The shades of high culture painted my eyes. I mistook elitism for excellence.

Like every attempt to scratch where it itches, I did everything I could to be considered elite. Once I qualified the bar for elitism in one area, I chased the next measure of elitism.

A Gucci silk shirt, a BMW car;
An Ivy League education, a private equity job;
Vintage wine, private jet;
Polished words, refined friends.

Almost touched the mirage.
But quite not.

I turned to philanthropy.
Gave, gave.
Publicized my giving.

My philanthropy,
my obsession disguised as passion
left me bankrupt,
and divorced.

Years of painstaking efforts to be considered elite, to earn respect, were wasted in the aftermath of impulsive retorts. Those reactions sprang up from a smell of disrespect.

How can you not respect me?
I got degrees, a mansion.
How can you not love me?
I gave you luxury, comfort!
How can you not see me?
I am everywhere.

Why was that respect so important for me? I searched for answers. At the age of 65, I found my answer.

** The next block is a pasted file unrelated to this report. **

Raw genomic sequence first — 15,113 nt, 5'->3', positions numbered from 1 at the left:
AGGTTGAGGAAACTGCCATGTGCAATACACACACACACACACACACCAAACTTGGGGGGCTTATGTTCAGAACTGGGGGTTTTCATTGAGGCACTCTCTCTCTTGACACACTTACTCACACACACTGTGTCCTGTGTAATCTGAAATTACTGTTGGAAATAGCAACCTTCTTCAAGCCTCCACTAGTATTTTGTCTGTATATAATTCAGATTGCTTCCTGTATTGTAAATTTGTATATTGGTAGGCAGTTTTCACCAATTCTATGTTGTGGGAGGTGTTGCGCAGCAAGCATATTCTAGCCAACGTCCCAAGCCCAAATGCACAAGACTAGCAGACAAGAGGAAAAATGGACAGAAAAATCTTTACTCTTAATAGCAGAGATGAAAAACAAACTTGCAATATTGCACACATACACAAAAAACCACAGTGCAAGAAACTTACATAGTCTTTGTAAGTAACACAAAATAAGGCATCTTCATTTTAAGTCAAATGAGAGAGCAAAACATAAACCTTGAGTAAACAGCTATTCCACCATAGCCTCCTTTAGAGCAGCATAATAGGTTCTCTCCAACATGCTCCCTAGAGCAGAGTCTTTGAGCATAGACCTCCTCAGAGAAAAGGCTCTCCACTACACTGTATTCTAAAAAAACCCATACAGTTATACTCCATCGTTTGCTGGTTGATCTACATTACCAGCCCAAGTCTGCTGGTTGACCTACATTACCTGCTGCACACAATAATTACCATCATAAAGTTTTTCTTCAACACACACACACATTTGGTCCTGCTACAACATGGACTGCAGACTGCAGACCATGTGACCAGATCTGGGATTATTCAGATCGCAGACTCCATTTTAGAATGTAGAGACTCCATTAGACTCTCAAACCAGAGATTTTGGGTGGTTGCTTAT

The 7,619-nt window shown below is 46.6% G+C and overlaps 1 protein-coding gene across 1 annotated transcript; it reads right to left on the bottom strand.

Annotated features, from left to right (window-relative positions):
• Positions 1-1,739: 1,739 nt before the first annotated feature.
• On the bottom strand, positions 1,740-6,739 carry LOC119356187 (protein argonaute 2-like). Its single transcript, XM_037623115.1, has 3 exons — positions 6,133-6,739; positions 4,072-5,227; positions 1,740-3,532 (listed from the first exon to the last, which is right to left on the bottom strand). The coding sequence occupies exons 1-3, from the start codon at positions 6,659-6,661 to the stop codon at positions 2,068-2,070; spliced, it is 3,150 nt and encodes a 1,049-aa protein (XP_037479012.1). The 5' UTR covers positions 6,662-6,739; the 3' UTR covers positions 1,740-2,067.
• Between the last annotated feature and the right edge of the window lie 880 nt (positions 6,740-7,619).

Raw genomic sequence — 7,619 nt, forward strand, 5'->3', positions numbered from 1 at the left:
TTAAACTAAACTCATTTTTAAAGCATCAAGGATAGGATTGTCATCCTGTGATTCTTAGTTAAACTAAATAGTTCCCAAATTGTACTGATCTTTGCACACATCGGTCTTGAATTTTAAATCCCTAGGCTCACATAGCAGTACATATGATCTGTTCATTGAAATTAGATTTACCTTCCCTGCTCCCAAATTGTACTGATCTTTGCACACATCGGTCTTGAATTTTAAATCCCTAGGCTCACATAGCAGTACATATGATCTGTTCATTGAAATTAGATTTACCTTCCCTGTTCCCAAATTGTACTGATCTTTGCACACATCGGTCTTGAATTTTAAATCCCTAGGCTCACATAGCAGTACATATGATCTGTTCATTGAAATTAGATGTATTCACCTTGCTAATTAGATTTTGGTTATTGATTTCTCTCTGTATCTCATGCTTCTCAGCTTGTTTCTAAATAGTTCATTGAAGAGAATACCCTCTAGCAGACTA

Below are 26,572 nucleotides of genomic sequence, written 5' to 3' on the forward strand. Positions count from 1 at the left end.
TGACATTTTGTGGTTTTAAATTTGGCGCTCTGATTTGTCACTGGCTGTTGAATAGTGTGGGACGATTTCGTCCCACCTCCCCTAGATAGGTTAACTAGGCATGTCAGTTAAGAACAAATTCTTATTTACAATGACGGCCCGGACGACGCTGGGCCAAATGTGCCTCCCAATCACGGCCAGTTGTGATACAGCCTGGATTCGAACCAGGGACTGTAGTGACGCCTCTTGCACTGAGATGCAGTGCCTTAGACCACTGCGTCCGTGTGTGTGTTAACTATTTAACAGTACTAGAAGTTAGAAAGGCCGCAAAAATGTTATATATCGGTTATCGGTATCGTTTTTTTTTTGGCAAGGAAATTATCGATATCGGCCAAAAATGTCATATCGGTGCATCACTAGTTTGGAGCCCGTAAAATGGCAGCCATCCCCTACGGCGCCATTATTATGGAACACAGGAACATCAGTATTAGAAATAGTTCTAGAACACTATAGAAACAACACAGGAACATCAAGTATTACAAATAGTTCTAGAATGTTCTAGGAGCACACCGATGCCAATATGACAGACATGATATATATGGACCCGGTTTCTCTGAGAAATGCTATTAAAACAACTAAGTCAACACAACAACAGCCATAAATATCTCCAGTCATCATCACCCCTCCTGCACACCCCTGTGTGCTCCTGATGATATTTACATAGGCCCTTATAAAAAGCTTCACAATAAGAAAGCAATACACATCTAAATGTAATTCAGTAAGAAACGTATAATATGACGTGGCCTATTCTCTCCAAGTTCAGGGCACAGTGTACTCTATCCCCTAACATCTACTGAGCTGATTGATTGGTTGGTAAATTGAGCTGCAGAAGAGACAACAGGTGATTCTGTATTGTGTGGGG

I had little self-respect.
To fill my void,
I surrendered myself
to scraps of prestige.

How stupid it was of me to be surrounded by people I didn’t want to spend my time with.

I started investing my time in
my old hairstylist (she has purple hairs),
my “uncool” friends,
my “unsuccessful” brother,
my gardener’s daughter.
They sure know how to share joys.

I started reading Harry Potter,
got done with my ego,
became an intern of life.
I dared to fall in love with her,
less than half my age is she.
Bonny works as a waitress in a bar,
she speaks in a strange accent,
knows nothing about vintage wine.
Told me once:
“Blame not the dark for your night,
you despised the day for its light.”
I said all right.
Her wisdom from hardships
glued me together.

I, finally,
am an elite.

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